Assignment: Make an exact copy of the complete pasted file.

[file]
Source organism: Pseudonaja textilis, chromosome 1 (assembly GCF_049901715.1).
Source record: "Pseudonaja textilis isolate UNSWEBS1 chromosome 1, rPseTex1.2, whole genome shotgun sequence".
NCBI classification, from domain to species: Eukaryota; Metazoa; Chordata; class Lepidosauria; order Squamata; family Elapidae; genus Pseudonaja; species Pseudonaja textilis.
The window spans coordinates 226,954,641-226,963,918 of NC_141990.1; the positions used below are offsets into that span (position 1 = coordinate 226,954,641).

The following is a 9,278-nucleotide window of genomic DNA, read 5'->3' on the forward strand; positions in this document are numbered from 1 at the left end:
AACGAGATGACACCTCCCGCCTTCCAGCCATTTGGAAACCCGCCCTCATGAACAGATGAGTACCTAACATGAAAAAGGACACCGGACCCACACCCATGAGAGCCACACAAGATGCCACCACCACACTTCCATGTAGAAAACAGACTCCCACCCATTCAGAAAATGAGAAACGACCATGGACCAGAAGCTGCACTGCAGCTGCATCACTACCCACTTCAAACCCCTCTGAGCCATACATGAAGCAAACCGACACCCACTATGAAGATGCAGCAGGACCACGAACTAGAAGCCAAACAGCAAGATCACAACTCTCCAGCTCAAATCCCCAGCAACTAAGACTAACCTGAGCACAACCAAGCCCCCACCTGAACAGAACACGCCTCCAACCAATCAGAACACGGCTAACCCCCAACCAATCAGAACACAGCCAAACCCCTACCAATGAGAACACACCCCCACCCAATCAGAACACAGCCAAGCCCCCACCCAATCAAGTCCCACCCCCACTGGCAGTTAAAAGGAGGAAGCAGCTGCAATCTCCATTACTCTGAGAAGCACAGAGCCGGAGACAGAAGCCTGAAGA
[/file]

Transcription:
Source organism: Pseudonaja textilis, chromosome 1 (assembly GCF_049901715.1).
Source record: "Pseudonaja textilis isolate UNSWEBS1 chromosome 1, rPseTex1.2, whole genome shotgun sequence".
NCBI classification, from domain to species: Eukaryota; Metazoa; Chordata; class Lepidosauria; order Squamata; family Elapidae; genus Pseudonaja; species Pseudonaja textilis.
The window spans coordinates 226,954,641-226,963,918 of NC_141990.1; the positions used below are offsets into that span (position 1 = coordinate 226,954,641).

The following is a 9,278-nucleotide window of genomic DNA, read 5'->3' on the forward strand; positions in this document are numbered from 1 at the left end:
AACGAGATGACACCTCCCGCCTTCCAGCCATTTGGAAACCCGCCCTCATGAACAGATGAGTACCTAACATGAAAAAGGACACCGGACCCACACCCATGAGAGCCACACAAGATGCCACCACCACACTTCCATGTAGAAAACAGACTCCCACCCATTCAGAAAATGAGAAACGACCATGGACCAGAAGCTGCACTGCAGCTGCATCACTACCCACTTCAAACCCCTCTGAGCCATACATGAAGCAAACCGACACCCACTATGAAGATGCAGCAGGACCACGAACTAGAAGCCAAACAGCAAGATCACAACTCTCCAGCTCAAATCCCCAGCAACTAAGACTAACCTGAGCACAACCAAGCCCCCACCTGAACAGAACACGCCTCCAACCAATCAGAACACGGCTAACCCCCAACCAATCAGAACACAGCCAAACCCCTACCAATGAGAACACACCCCCACCCAATCAGAACACAGCCAAGCCCCCACCCAATCAAGTCCCACCCCCACTGGCAGTTAAAAGGAGGAAGCAGCTGCAATCTCCATTACTCTGAGAAGCACAGAGCCGGAGACAGAAGCCTGAAGA